In his latest assessment of global anti-poverty efforts, the Microsoft chairman says the international community should renew its efforts to reduce infant and maternal death rates and that it’s time Africa embraced genetically modified seeds.
Kevin J Kelley spoke to the American business magnate and philanthropist Bill Gates about his ideas on cutting poverty levels and saving lives in the developing world, as well as his concerns about the millennium goals.
In your latest assessment on anti-poverty campaigns you say, ‘human knowledge is increasing,’ and you cite as an example, the ‘creation of new seeds that allow poor farmers to be more productive.’ That presumably includes GM seeds, which your foundation has supported. What’s your advice to African states such as Kenya that oppose the use of GM crops?
Many great things have been done using conventional breeding techniques. For example, we can now introduce Vitamin A into a product and develop disease-resistant crops through conventional breeding.
The key issue is that each time somebody comes up with a GM seed, it should be viewed like a new vaccine or drug. You wouldn’t want to say they’re all automatically good or bad. And when you consider the risks with a vaccine injected into a child’s arm versus the food you eat, it’s much higher for the vaccine.
So what should be done about the GMO debate which is emerging as a political hot potato?
There is a need to create a system of review for new seeds, including GMOs, that is open-minded and considers if the benefits outweigh the problems.
One key benefit of GMOs in Africa is that they reduce the need for pesticides, which is why a lot of the anti-GMO work is funded by the pesticide industry.
To prevent starvation and ensure higher agricultural productivity, it’s a good idea not to ban an entire technique, particularly among people who will want better seeds in order to continue farming in areas affected by climate change. I can’t imagine why anybody would say we only want to use crops that can’t handle heat.
A GM cassava that’s not subject to mealy bug disease has emerged. It’s hard to understand how anybody can paint a negative picture about that when productivity is high. We fund a lot of seed activity, and any tool that can improve nutrition and incomes of smallholders, who are mostly women in Africa — we’re going to look at that. Our view is to be pragmatic in considering how we can reduce starvation.
With regard to projects in Ethiopia that you highlight in your assessment, to what degree do you consider a country’s governance in deciding where to donate funds? Ethiopia has been criticised by some human-rights monitors.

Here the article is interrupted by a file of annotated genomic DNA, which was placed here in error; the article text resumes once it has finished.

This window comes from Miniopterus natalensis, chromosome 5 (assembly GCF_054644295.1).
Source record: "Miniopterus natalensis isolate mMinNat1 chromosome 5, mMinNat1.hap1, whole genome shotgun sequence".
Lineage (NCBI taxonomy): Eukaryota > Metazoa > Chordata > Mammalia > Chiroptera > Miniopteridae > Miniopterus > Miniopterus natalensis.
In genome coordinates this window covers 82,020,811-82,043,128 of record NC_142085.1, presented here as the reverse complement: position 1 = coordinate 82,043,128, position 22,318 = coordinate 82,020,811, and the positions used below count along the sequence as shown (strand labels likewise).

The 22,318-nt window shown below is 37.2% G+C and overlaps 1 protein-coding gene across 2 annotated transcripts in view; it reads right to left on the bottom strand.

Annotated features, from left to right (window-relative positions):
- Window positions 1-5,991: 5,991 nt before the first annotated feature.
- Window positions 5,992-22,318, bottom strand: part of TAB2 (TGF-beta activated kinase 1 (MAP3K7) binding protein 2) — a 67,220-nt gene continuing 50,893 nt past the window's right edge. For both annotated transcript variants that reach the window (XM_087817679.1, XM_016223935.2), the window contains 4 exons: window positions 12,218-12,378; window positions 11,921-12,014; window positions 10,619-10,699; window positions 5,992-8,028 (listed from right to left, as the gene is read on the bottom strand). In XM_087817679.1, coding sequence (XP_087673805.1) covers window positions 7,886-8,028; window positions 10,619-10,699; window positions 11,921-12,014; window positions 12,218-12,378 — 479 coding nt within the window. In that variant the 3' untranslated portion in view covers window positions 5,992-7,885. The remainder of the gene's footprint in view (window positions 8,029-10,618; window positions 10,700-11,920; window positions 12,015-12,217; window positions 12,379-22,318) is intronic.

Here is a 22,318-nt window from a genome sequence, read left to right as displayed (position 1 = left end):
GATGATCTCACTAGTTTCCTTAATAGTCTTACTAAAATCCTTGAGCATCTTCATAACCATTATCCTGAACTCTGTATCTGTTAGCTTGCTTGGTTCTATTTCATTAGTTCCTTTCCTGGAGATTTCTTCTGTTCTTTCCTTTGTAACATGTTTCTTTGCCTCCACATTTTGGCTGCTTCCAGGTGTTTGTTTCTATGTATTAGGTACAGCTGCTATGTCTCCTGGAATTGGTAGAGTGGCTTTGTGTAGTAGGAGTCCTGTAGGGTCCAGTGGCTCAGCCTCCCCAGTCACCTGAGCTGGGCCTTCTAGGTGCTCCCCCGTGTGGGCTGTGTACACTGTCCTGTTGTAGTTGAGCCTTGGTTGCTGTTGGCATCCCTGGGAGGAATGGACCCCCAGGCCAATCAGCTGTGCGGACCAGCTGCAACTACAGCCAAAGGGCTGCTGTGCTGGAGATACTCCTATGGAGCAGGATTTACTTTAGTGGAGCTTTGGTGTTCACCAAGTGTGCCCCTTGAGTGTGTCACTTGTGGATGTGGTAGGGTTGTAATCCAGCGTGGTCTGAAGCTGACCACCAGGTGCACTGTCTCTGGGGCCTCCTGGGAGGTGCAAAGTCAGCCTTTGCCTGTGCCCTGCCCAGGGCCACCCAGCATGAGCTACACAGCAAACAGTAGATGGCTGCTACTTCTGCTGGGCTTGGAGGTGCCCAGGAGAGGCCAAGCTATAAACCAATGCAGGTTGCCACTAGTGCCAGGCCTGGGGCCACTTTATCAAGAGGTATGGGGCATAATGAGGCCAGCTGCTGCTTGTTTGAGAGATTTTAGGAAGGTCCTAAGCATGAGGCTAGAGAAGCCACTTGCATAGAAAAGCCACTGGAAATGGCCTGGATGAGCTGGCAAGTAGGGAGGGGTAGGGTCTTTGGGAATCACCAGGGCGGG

If you look for perfect governance, you probably wouldn’t fund anything in the world. The US has pretty imperfect governance and, yes, we fund projects in the US.
We don’t provide vaccines to a country based on its political system. We support primary health care independent of politics. Our assistance does not take the form of governmental budget support. In Ethiopia, we don’t fund projects through the government but NGOs.
You put emphasis on the importance of having reliable measurements in assessing the comparative success of anti-poverty programmes. Reliable statistics can be hard to come by in some African countries. Does the foundation fund efforts to improve information-gathering in Africa?
We fund efforts in that area. There’s satellite mapping in Nigeria, for example, so we can find out where settlements are. We use visual-recognition software that lets us see how many children are likely to be living there. That helps us tell how many polio doses might be needed and whether the vaccines are getting to all the children in a particular area.
We have also done soil-mapping in Africa that tells us about the quality of soil. And we fund the Revenue Watch Institute, an NGO that monitors how governments are spending their money.
You say you have two concerns with regard to the MDGs when the 2015 target date arrives. One is whether there will be adequate funding for whatever is put in place next, and the other is achieving broad consensus on what goals should be set for the period after 2015. What do you think should be done as a sequel to the MDGs?
The core of what we should do is update the MDGs. We should commit in the 2015-2030 period to dramatic improvements in each of the eight goals.
For example, child mortality by 2015 will almost certainly be below six million a year. It’s about 6.9 million now. And the goal of getting to three million by 2030 is achievable. You’ll have to make dramatic gains on malaria, pneumonia and diarrhoea. For maternal mortality, we should assess which countries did well and help spread those practices.
We need to consider carefully how many goals to add. People are pushing for their cause — whether it’s a particular disease, human rights or inequities — to become MDG number nine. But how many do you want to add? Potentially you could write a list of all the ills of mankind.
I’m kind of in the conservative camp with regard to the breadth of what we should take on next. We want to keep up the momentum, the level of donor co-ordination, the ability to compare countries on key metrics and all other factors that the MDGs have been phenomenally successful at creating.
How about climate change? You suggest that there may not be enough consensus on the matter to make it a new millennium goal.
Climate change is a huge problem, and it’s important to get the world working at avoiding it. But it’s different from childhood death rates [in terms of developing consensus].
The best way to avoid climate change is through research and invention. I wouldn’t want to use the same big UN consensus process in trying to address that issue.
Carbon dioxide emissions occur primarily in the US, China and other rich countries, and we should get them to agree on an approach.